How Much Is Your Emotional Distress Worth?

How Much Is Your Emotional Distress Worth?

Federal laws protect whistleblowers from retaliation because the government wants people to report fraud in government contracts. When Weihua Huang, a principal investigator on a National Institutes of Health (NIH) research grant at the University of Virginia, discovered unauthorized changes that diverted grant money to unrelated salaries and expenses, he reported it to the head of UVa's Department of Psychiatry and Neurobehavioral Sciences. Soon thereafter, he was told his employment contract wouldn't be renewed. Huang sued for False Claims Act retaliation and won a jury verdict of $159,915 in lost wages plus $500,000 in compensatory emotional-distress damages. Not surprisingly, the defendants (Huang's supervisor Dr. Ming D. Li, and Department Chair Dr. Bankole A. Johnson) asked the court to reduce the damages award as excessive.

Specifically, the defendants invoked a process known as remittitur, asking Judge Norman K. Moon to either reduce the emotional distress damages to $10,000, or order a new trial. They pointed out that the only evidence of emotional distress was Huang's own unsupported testimony. There was no evidence, for example, of medical treatment or other corroborating evidence. They argued that where the injury consists of emotional distress, the Fourth Circuit usually finds six-figure damages awards excessive when not supported by medical evidence.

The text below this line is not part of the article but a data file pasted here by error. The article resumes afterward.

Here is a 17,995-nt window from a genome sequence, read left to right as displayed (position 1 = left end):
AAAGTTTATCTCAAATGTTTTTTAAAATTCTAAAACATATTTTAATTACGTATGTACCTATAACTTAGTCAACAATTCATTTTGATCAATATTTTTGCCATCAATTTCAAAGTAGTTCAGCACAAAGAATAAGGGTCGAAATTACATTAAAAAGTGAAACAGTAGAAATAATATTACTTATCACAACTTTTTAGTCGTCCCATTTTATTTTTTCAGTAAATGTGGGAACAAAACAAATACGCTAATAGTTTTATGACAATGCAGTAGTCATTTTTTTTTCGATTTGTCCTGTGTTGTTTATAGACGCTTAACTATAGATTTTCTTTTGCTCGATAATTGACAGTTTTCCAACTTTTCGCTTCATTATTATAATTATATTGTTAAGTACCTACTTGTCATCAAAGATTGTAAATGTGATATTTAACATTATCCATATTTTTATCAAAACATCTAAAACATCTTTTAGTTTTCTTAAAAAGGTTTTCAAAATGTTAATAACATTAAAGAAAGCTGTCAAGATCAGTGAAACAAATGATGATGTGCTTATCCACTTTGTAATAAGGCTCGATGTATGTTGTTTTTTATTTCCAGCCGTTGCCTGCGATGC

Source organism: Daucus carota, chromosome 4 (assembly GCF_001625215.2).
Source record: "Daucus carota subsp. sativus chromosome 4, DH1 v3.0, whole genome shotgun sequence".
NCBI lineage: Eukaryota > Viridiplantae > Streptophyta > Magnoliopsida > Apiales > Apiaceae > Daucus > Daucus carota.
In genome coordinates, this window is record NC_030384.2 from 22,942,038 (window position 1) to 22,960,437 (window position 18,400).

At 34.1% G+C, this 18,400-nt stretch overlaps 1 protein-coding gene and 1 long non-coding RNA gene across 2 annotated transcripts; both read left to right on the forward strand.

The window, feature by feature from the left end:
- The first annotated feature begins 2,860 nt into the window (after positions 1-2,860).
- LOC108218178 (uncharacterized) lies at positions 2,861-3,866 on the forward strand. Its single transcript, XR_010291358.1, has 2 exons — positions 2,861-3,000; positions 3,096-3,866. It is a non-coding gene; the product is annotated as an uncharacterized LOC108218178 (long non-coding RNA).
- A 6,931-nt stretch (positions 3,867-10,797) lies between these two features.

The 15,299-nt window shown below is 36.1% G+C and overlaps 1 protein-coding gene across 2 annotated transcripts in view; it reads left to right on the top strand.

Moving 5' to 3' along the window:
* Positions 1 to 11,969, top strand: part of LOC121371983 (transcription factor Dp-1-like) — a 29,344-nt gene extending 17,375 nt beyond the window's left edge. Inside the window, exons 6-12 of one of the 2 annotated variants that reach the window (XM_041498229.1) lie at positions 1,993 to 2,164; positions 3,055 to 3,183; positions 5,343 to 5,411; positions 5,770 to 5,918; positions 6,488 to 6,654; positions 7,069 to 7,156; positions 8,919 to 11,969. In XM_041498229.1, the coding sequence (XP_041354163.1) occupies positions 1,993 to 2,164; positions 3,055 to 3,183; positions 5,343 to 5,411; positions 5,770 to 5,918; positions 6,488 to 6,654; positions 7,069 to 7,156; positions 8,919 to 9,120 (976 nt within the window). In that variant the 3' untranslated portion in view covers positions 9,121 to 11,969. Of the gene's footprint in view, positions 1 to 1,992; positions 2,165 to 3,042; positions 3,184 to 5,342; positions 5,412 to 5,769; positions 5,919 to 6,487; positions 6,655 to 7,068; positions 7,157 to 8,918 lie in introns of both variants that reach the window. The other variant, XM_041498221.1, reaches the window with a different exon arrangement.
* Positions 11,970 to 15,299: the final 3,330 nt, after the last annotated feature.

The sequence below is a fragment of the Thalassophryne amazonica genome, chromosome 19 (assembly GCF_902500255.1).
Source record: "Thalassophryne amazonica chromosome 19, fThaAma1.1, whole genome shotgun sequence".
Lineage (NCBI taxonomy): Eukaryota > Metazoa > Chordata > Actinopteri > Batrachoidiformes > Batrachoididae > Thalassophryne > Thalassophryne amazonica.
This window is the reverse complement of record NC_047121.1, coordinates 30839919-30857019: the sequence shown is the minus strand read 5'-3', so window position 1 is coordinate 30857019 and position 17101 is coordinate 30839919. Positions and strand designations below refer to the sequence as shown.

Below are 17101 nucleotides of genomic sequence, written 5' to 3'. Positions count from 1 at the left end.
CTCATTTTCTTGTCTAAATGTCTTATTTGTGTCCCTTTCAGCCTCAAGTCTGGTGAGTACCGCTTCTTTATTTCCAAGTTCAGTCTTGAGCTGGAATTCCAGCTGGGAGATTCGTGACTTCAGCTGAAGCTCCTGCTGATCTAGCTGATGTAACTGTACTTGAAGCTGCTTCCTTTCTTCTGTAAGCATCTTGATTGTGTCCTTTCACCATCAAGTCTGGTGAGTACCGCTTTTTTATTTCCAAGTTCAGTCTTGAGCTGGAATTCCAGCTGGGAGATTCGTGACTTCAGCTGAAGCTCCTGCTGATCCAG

A jury's compensatory damages award will be considered excessive if it is "against the clear weight of the evidence or based on evidence which is false." Under Rule 59(a) of the Federal Rules of Civil Procedure, if a plaintiff won't accept a trial court's reduction of an excessive jury award, the court can order a new trial.

The court agreed with the defendants, but only up to a point. The court agreed that six-figure awards for emotional distress are often found to be excessive, but noted that there is no bright line test prohibiting such awards per se. The cases are very fact-specific. What is important is that the damages award be proportional to the plaintiff's injury. In theory, emotional distress damages can be proved solely through a plaintiff's self-serving testimony, but conclusory statements are not enough. If a plaintiff is going to rely solely on his own testimony, he must reasonably and sufficiently explain the circumstances of his distress.

Read the rest of the article at the Virginia Business Litigation Lawyer blog.

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